An Introduction to Ethereum

Ethereum is a global, open-source blockchain platform for decentralized applications (DApps), powered by smart contracts and embedded with a native digital currency, ether (ETH)1. Launched in 2015, the network was designed to expand upon Bitcoin’s primary function as a peer-to-peer (P2P) digital currency by incorporating a platform capable of deploying smart contracts and more complex structures, such as DApps and decentralized autonomous organizations (DAOs).2

On Ethereum, code can be written to control the transmission of digital value based on programmable conditions. Ether, its native currency, serves three main purposes:

  1. To store value in ETH
  1. To settle transactions by allowing users to send or receive payments in ETH
  1. To settle transactions by allowing users to send or receive payments in ETH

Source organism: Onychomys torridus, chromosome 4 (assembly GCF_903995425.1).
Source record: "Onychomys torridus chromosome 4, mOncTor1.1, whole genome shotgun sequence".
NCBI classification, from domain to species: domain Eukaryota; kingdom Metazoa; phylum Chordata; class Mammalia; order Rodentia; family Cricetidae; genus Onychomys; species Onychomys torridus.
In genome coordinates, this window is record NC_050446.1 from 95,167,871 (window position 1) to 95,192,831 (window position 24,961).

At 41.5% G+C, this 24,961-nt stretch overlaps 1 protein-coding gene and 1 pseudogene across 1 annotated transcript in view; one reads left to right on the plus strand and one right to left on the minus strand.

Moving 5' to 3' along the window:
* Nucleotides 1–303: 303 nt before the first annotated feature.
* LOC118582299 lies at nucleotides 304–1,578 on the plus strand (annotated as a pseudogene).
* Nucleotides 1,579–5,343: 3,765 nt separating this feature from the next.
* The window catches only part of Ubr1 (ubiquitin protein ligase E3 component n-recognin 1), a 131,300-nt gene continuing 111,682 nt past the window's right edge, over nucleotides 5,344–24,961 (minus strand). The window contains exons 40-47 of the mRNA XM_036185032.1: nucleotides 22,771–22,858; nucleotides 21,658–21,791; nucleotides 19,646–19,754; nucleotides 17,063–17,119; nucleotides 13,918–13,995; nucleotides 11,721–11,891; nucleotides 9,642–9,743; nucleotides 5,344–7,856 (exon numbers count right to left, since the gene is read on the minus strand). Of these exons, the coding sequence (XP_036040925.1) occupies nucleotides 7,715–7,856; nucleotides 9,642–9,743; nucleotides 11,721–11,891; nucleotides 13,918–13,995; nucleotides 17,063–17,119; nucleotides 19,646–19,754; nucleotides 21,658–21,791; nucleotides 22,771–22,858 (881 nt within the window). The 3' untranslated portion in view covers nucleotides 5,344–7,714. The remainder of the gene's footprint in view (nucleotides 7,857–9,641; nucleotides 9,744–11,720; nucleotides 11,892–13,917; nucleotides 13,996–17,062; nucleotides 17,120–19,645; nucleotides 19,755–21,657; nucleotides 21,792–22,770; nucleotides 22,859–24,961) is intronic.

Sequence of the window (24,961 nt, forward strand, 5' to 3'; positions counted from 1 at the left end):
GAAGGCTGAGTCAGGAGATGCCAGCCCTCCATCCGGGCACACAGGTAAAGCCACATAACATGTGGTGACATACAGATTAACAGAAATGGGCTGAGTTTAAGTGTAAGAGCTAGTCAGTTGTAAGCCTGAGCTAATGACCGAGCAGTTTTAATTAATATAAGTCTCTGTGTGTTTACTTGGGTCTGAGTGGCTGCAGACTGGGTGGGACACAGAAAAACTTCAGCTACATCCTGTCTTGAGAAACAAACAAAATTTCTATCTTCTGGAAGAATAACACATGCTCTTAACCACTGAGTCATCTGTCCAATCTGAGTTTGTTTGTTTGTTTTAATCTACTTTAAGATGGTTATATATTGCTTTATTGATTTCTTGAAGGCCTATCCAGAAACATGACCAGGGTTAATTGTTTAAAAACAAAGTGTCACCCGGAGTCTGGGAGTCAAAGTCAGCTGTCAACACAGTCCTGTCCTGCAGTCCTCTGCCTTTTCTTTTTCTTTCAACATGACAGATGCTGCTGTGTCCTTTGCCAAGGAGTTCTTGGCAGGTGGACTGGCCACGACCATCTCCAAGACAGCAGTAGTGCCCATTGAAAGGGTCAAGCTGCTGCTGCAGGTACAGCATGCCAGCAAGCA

Ethereum initiated the second wave of innovation in blockchain technology, expanding upon the use cases afforded by Bitcoin and solidifying its own unique role in the digital currency ecosystem. In its final form, Ethereum seeks to be the leading smart contract-compatible digital currency platform.

Learn more about the history and defining characteristics of Ethereum in our report, which is part of the Building Blocks series:

2 Decentralized applications (DApps) are applications, programs, or tools that utilize smart contracts built into the Ethereum network. Decentralized Autonomous Organizations (DAOs) are organizations that function independent of a central governing body, and are an autonomous application of a DApp.


LONDON — Ether, the world’s second-largest cryptocurrency, has been stealing the limelight from bitcoin lately. The digital coin hit a record high above $4,000 on Monday and is now up more than 450% since the start of 2021.

That doesn’t come close to the returns on meme-inspired crypto dogecoin, which is up over 11,000% year-to-date. But many crypto investors dismiss dogecoin as little more than a joke and have compared its rise to the Reddit-fueled trading frenzy that pumped up the prices of GameStop and other stocks.